Figure 3.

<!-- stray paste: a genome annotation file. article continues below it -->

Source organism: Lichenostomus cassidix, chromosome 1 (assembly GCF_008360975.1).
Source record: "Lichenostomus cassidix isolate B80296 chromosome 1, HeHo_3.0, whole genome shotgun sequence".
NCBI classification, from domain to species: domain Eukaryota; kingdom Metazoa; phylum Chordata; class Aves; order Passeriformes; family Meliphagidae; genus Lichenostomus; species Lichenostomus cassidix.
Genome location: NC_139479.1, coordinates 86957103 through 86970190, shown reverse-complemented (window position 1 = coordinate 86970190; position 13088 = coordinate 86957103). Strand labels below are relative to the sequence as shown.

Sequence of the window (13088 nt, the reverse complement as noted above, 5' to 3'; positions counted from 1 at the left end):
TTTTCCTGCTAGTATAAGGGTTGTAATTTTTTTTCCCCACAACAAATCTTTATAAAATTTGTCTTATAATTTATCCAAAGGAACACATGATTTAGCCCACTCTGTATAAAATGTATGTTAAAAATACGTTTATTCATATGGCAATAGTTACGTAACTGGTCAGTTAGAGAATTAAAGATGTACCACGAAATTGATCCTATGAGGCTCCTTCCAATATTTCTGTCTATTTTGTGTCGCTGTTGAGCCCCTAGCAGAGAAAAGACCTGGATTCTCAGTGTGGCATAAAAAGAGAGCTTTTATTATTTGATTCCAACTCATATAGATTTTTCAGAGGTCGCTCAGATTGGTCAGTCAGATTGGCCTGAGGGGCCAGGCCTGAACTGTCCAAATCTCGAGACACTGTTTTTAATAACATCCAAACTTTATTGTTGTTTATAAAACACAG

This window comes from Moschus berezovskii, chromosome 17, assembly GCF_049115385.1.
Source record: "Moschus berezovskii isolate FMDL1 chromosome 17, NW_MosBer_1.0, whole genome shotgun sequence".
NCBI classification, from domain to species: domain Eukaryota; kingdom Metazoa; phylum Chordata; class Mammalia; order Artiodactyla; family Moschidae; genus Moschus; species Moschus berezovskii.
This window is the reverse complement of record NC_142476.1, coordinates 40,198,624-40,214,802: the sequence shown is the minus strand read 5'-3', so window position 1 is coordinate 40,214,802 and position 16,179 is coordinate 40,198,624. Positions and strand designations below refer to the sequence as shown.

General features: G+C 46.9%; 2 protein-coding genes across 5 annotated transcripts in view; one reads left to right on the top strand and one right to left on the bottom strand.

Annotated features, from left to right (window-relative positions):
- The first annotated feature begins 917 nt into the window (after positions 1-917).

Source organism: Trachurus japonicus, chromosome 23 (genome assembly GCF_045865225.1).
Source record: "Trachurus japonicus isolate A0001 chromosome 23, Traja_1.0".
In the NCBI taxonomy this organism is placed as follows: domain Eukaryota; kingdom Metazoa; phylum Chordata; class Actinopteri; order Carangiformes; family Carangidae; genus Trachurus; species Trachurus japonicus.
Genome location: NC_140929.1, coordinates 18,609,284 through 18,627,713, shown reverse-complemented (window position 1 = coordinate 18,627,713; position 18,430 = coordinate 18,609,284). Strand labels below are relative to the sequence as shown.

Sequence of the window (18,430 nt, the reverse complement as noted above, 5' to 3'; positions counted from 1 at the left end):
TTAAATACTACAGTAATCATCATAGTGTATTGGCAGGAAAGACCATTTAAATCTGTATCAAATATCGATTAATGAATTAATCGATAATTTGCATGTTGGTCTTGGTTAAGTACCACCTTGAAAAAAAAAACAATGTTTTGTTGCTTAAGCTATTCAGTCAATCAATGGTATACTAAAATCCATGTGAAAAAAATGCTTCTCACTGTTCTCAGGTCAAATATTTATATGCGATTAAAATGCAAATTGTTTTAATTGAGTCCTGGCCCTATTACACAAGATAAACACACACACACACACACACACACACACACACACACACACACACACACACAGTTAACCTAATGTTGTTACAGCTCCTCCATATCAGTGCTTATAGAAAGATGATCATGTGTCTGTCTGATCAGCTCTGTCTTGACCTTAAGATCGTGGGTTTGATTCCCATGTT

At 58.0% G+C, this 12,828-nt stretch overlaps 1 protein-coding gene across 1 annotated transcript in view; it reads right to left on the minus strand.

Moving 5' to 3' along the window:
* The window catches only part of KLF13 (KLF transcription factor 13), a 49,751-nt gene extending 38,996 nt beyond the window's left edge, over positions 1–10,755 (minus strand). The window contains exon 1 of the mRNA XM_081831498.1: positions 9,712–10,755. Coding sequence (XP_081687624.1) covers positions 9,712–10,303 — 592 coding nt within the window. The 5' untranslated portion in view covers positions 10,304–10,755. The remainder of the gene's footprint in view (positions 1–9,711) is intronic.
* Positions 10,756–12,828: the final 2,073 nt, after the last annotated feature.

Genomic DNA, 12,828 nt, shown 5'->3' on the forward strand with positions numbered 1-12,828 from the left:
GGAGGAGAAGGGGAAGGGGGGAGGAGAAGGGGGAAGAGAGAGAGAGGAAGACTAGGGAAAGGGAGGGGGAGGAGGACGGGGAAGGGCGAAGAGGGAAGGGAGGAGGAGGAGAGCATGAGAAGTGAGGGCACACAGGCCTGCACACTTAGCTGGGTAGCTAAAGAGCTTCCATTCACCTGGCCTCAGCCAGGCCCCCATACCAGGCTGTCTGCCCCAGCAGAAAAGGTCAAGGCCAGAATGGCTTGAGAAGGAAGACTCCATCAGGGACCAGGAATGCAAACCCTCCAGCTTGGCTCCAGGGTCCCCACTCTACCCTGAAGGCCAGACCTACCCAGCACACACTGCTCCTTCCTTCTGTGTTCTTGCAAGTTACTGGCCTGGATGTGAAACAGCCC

Peripheral blood flow cytometry. A, Comparison of baseline lymphocyte phenotypes between progressors and nonprogressors. Patients with progression had greater percentages of baseline naïve B cells (P = 0.0077) and fewer marginal zone B cells (P = 0.0088; two-way ANOVA and Sidak multiple comparisons were determined by six of progressors and 13 of nonprogressors; α = 0.05; error bar = SD). Patients without progression are represented with open circles and patients with progression in closed circles. B, B-cell subsets post-XRT. Significantly increased transitional B cells at week (W) 4 (P = 0.0246), week 20 (P = 0.0051), and week 40 (P = 0.0008); increased TLM B cells at week 20 (P = 0.0173) and week 40 (P = 0.0398). On the other hand, frequencies of RM B cells significantly declined at week 20 (P = 0.0002) and week 40 (P = 0.0097; two-way ANOVA and Tukey multiple comparisons tests were performed at α = 0.05; error bar = SD). C, Memory T-cell subsets post-XRT. PD-1 expression was significantly downregulated at week 4 and 20 on both CD4 (P = 0.0373 and P = 0.0495) and CD8 T cells (P < 0.0001). PD-1 expression was significantly resumed on CD8 T cells at week 40 when patients were off-treatment (P = 0.0134). Frequencies of Tregs showed no changes by looking into Foxp3 expression and CD25+CD127 phenotypes. Among all three exhaustion markers (CTLA4, TIGIT, and CD39), CD39 expression on CD4 memory T cells were upregulated at week 20 (P = 0.0359; two-way ANOVA and Tukey multiple comparisons tests were performed at α = 0.05; error bar = SD). D, Naïve T-cell subsets post-XRT. Pembrolizumab showed limited effect on naïve T cells. Decreased PD-1 expression was observed on naïve CD8 T cells at week 4 and 20 (P = 0.0009 and 0.0178). The percentage of CD25 expression on CD4 naïve T cells was significantly increased at week 20 and week 40 compared with baseline (P < 0.0001 and P = 0.0047). Once the patients were off-treatment (week 40), the CD25 expression significantly dropped compared with week 20 (P = 0.0031; two-way ANOVA and Tukey multiple comparisons tests were performed at α = 0.05; error bar = SD).